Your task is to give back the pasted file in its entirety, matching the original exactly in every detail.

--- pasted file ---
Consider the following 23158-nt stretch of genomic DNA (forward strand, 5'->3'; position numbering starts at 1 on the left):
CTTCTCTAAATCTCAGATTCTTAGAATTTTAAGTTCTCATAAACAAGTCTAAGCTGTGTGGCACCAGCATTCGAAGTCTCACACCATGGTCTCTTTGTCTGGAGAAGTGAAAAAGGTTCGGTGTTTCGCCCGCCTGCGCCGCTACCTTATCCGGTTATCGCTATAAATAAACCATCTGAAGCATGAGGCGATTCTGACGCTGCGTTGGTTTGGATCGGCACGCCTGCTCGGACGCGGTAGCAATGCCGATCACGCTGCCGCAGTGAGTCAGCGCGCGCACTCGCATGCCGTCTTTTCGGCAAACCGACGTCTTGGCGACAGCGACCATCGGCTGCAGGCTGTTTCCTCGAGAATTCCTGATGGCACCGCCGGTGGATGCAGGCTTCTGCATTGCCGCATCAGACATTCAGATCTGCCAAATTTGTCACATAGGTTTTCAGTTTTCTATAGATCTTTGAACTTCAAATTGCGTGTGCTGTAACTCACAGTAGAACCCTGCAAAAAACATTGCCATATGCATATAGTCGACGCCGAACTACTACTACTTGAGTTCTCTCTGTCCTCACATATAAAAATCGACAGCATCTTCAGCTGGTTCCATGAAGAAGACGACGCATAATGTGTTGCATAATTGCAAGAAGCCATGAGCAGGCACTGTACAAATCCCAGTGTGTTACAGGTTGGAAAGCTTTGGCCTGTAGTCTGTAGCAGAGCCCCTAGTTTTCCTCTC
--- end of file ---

Consider the following 23158-nt stretch of genomic DNA (forward strand, 5'->3'; position numbering starts at 1 on the left):
CTTCTCTAAATCTCAGATTCTTAGAATTTTAAGTTCTCATAAACAAGTCTAAGCTGTGTGGCACCAGCATTCGAAGTCTCACACCATGGTCTCTTTGTCTGGAGAAGTGAAAAAGGTTCGGTGTTTCGCCCGCCTGCGCCGCTACCTTATCCGGTTATCGCTATAAATAAACCATCTGAAGCATGAGGCGATTCTGACGCTGCGTTGGTTTGGATCGGCACGCCTGCTCGGACGCGGTAGCAATGCCGATCACGCTGCCGCAGTGAGTCAGCGCGCGCACTCGCATGCCGTCTTTTCGGCAAACCGACGTCTTGGCGACAGCGACCATCGGCTGCAGGCTGTTTCCTCGAGAATTCCTGATGGCACCGCCGGTGGATGCAGGCTTCTGCATTGCCGCATCAGACATTCAGATCTGCCAAATTTGTCACATAGGTTTTCAGTTTTCTATAGATCTTTGAACTTCAAATTGCGTGTGCTGTAACTCACAGTAGAACCCTGCAAAAAACATTGCCATATGCATATAGTCGACGCCGAACTACTACTACTTGAGTTCTCTCTGTCCTCACATATAAAAATCGACAGCATCTTCAGCTGGTTCCATGAAGAAGACGACGCATAATGTGTTGCATAATTGCAAGAAGCCATGAGCAGGCACTGTACAAATCCCAGTGTGTTACAGGTTGGAAAGCTTTGGCCTGTAGTCTGTAGCAGAGCCCCTAGTTTTCCTCTC